We long to love and to be loved. We also fear love because we risk betrayal by those we love, or we betray them. Predrag Cicovacki's charming book, Luminosity of Love, uses the extraordinary love story of the great unconventional Serbian poet Laza Kostić and the vivacious aristocratic young woman, Lenka Dundjerski, as a starting point for a wide-ranging discussion of the nature of love, its importance in the Western philosophical tradition, and its relevance for living a meaningful life in our high-tech materialistic world of the 21st century. By combining real love stories and philosophical reflections on them, the author focuses on the moments of betrayal that bring us to a crossroads at which point we may choose to retreat from loving, and instead satisfy ourselves with substitutes for love. Alternatively, we may realize that our fear and sense of betrayal need not get the last word when it comes to love, and that we can aspire to transform ourselves into more caring and radiating personalities. Our struggle to realize this aspiration is a love story--the ultimate love story that should concern us. This book is a superb philosophical essay about the transformative power of love.
Predrag Cicovacki and Heidi Nada Grek
Pedrag Cicovacki is co-editor of this book. This interdisciplinary collection of essays examines Leo Tolstoy’s unorthodox and provocative approach to spirituality, as presented in his numerous literary and his philosophico-religious works. The collection includes twelve contributions written for this volume. Its contributors are writers, philosophers, literary critics, and experts in Russian literature. Six of the essays examine Tolstoy’s literary works while the other six scrutinize more closely his philosophical views. The two central foci of examination are The Kreutzer Sonata and The Kingdom of God is within You.
Michael Gott and Thibaut Schlit
Thibaut Schilt is a co-editor.
The first book devoted to a wide-ranging study of developments in global French-language cinema, from Quebec to Mauritania and from Belgium to Cambodia, Cinéma-monde picks up on the lively scholarly debates generated by the related topic of littérature-monde. Extending the scope of this debate to cover the thriving and diverse area of international French-language cinema, this innovative book also considers cinema from France within the context of global production. With contributions from an international range of specialists, and with considerations of works by contemporary directors like Rachid Bouchareb, Abderrahmane Sissako and Rithy Panh, Cinéma-monde explores the porous borders around francophone spaces and the ways in which languages and identities 'travel' in contemporary cinema.-- Publisher's website.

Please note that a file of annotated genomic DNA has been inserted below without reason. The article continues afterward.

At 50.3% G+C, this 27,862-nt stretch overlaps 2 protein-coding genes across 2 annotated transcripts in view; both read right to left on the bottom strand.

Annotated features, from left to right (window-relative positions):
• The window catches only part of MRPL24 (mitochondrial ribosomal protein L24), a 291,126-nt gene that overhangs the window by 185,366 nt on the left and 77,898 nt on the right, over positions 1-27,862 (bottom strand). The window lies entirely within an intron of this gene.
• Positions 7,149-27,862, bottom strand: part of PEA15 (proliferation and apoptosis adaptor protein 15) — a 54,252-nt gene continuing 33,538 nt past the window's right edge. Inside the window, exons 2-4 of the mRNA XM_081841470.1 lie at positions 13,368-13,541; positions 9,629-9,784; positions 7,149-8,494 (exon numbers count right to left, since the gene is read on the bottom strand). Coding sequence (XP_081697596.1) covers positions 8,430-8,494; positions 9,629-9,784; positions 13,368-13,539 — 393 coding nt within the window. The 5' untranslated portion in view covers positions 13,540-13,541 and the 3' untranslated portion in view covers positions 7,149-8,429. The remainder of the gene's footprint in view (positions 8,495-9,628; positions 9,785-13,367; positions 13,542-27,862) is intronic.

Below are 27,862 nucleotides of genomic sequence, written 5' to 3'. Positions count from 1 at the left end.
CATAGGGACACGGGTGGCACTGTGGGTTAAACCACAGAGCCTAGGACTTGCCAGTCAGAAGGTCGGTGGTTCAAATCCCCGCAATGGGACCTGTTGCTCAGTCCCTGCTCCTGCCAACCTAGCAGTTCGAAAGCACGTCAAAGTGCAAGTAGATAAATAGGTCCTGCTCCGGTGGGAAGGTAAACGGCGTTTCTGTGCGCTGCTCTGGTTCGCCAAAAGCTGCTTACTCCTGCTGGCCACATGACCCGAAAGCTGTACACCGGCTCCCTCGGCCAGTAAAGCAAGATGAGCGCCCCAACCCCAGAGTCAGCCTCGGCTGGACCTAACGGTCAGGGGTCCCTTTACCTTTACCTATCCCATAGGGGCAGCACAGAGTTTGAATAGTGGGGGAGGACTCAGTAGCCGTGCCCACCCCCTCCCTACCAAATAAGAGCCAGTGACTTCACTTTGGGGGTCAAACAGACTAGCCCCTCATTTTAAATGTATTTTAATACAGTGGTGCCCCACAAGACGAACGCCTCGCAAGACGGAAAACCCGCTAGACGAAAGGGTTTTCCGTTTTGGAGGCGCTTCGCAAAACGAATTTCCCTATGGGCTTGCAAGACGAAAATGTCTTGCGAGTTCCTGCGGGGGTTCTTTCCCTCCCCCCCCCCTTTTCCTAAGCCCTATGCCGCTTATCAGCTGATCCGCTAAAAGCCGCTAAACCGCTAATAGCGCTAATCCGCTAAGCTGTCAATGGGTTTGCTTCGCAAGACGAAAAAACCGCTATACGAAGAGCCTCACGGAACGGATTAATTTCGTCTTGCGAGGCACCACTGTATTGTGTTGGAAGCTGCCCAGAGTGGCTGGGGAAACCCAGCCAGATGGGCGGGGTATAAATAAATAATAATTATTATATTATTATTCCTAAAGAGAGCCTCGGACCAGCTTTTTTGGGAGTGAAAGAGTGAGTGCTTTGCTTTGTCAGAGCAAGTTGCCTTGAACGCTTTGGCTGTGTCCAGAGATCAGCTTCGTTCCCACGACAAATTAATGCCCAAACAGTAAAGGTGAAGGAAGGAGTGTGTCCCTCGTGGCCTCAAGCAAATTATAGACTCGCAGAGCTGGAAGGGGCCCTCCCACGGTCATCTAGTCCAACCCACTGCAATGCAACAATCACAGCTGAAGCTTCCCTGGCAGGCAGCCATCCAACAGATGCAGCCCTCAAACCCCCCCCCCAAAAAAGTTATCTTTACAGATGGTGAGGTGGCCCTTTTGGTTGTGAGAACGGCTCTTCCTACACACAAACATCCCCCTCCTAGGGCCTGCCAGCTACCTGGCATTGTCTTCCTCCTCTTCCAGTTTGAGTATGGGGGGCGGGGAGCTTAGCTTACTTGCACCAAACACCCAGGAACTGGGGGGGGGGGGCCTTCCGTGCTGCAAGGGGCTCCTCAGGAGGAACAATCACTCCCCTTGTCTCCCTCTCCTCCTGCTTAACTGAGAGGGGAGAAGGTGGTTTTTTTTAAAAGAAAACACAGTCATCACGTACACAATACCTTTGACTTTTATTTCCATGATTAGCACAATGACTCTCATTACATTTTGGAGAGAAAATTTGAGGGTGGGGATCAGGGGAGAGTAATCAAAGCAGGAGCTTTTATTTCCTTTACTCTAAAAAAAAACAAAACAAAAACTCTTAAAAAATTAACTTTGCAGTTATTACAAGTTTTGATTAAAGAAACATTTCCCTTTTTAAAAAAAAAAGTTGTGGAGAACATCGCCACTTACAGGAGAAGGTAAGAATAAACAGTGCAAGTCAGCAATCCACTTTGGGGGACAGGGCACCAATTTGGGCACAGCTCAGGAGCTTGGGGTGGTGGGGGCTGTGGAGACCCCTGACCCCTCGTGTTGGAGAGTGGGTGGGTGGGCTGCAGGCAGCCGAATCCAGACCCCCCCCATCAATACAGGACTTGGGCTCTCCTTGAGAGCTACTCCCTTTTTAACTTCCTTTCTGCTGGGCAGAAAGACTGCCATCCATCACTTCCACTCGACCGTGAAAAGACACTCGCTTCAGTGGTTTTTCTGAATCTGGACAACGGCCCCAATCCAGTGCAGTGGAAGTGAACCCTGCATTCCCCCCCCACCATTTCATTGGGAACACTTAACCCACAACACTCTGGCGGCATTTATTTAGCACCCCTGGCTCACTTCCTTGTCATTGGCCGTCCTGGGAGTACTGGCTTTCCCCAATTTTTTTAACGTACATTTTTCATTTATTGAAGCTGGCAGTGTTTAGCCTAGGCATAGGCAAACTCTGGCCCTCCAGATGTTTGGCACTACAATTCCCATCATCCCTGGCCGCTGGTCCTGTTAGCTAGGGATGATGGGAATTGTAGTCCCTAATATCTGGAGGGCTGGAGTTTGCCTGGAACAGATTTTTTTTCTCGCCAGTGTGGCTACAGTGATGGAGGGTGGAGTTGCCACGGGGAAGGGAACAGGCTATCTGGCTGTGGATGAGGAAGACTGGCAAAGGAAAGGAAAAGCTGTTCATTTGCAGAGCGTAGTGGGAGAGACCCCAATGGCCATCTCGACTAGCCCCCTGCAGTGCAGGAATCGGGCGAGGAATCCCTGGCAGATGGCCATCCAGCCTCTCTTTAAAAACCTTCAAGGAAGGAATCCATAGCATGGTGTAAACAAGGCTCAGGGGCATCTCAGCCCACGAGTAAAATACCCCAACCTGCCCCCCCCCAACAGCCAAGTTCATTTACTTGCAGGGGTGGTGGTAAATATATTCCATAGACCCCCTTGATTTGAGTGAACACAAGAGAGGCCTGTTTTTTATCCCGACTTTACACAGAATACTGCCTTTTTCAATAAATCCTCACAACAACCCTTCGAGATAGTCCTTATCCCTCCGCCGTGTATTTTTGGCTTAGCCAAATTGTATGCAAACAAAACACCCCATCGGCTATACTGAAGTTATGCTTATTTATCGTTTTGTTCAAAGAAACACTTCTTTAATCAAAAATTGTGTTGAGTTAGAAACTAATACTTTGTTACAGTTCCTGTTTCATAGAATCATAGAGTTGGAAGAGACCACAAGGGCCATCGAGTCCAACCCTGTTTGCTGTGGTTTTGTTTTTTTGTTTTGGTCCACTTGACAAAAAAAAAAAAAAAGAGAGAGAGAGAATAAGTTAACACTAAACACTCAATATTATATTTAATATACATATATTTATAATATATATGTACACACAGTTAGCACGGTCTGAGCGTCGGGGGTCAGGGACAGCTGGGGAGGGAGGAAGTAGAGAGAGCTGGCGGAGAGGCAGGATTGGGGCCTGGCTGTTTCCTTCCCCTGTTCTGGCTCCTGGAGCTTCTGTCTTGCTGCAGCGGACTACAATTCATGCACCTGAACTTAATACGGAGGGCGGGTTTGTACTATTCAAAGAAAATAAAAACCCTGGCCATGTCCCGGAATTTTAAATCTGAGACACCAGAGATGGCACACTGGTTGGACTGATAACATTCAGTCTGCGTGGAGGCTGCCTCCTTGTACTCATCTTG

R. L. Green
"R.L. Green examines how thinkers within the Society of Jesus attempted to convert indigenous peoples of New Spain, the Philippine Islands, and the Mariana Islands to Catholicism during the early modern period. ... This book demonstrates the importance of both religious and political beliefs in the establishment of the church in the Spanish Pacific world."--Publisher description.
Kendy M. Hess, Violetta Igneski, and Tracy Issacs
Kendy M. Hess is a co-editor of this book.
Collectivity: Ontology, Ethics, and Social Justice brings new voices and new approaches to under-developed areas in the philosophical literature on collectives and collective action. The essays in this volume introduce and explore a range of topics that fall under the more general concept of collectivity, including collective ontology, collective action, collective obligation, and collective responsibility. A number of the chapters link collectivity directly to significant issues of social justice. The volume addresses a variety of questions including the ontology and taxonomy of social groups and other collective entities, ethical frameworks for understanding the nature and extent of individual and collective moral obligations, and applications of these conceptual explorations to oppressive social practices like mass incarceration, climate change, and global poverty. The essays draw on a variety of approaches and disciplines, including feminist and continental approaches and work in legal theory and geography, as well as more traditional philosophical contributions.
Holy Cross Libraries
To commemmorate the 175th anniversary of the College of the Holy Cross, the Holy Cross Libraries Outreach Team designed and created a coloring book using photographs from the College Archives and other sources. The images were edited using Adobe Photoshop® to create line drawings more suitable for coloring.
This project was co-sponsored by the Office of Alumni Relations. The Outreach Team of the Holy Cross Libraries and the Office of Alumni Relations are pleased to offer this coloring book, and hope it will bring hours of relaxing enjoyment as well as a nostalgic stroll down Linden Lane.